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Establishing of fundamental aspects of prospective Suzuki-Miyaura reaction with available non-reactive substrates using novel kinetic investigation methods

Grant of Russian Science Foundation No.19-13-00051

The investigation of palladium-catalyzed cross-coupling reactions using different nucleophiles catalyzed by transition metal compounds is one of the most urgent issues of chemical science in the joint field of organic synthesis and catalysis. An empirical search of the reaction conditions and catalytic systems is much more ineffective in comparison with the rational approach based on knowledge about fundamental peculiarities of the reaction proceeding. Therefore, we aimed to carry out the comprehensive kinetic study of the coupling of aryl halides with aryl boronic compounds known as Suzuki-Miyaura reaction using available but nonreactive aryl chlorides and ‘ligand-free’ Pd catalytic systems (i.e., those do not contain additives of air- and moisture-sensitive and simultaneously expensive and toxic or dangerously explosive phosphorous- and nitrogen-containing ligands). The main results of the project will be the novel fundamental knowledge about the mechanism of catalysis in the Suzuki-Miyaura reaction using available but nonreactive aryl chlorides with ‘ligand-free’ catalytic systems being the most prominent from practical view. In particular, the type of catalysis mechanism (homogeneous, nanosized or heterogeneous) as well as the mechanisms of active species formation and deactivation (including their coupling with the main catalytic cycle) will be established. Additionally, important data (including that of practical view) regarding the nature of the fast, reversible, rate- and selectivity-determining steps will be obtained. The results obtained will possess high practical significance due to fundamental data about catalysis mechanism of the reaction under consideration will allow developing of effective catalytic systems for practical application of the process in organic synthesis of the valuable drugs and agrochemicals.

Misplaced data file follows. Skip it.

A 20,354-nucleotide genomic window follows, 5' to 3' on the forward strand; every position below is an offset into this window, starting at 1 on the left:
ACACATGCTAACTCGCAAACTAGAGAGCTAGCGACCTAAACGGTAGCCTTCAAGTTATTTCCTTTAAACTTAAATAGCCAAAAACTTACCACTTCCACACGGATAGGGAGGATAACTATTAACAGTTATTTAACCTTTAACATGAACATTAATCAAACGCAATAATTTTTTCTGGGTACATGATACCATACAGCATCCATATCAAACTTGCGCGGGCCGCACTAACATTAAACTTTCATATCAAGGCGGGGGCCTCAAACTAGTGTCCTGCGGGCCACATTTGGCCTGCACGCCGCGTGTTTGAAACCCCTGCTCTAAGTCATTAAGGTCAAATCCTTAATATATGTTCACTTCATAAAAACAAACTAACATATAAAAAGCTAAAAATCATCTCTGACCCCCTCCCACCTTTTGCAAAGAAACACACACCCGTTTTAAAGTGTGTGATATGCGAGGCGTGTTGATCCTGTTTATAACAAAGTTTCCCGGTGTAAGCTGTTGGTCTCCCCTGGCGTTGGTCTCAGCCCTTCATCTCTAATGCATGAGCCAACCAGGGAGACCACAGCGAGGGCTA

Experimental and Theoretical Research on Structure, Reactivity of Catalytic and Physicochemical Properties as well as on Methods for Synthesis Pd-, Ni, and Cr-containing Metal Complexes, Nanoparticles, Polymers, and Materials: New Catalytic Systems, Functionalized Polymeric and Bimetallic Materials, Including Amphiphilic, Biocompatible, and Hybrid

State-funded Project by the Ministry of Science and Higher Education (Agreement № № 075-03-2020-176/3; code at the Parus 8 System FZZE-2020-0022)

The project is aimed at the development of chemical bonding formation methods with high atomic efficiency in C-C combination reactions (Mitsoroki-Heck, Suzuki-Miyaura, Sonogashira), hydrogenation, oligo-, polymerization by developing original approaches to design and investigation of fundamental bases of functioning mechanisms of palladium-, nickel- and chrome-containing metal complex and nanoscale catalysts

Relevance:

Due to the new standards that meet the strategy of sustainable development, the creation of new active, atom-selective and environmentally safer catalysts characterized by a reasonable ratio of selectivity and activity for various processes of unsaturated compounds transformation is a topical problem of our time. The project proposes to develop new metal-complex and nano-sized catalysts for the required processes: chemoselective hydrogenation, a number of cross-coupling reactions, polymerization of cycloolefins, aryl acetylenes, obtaining higher alpha-olefins from ethylene. In particular, chemoselective hydrogenation is one of the most important steps in the synthesis of vitamins A and E, linalool flavoring, and obtaining monomers of polymerization purity.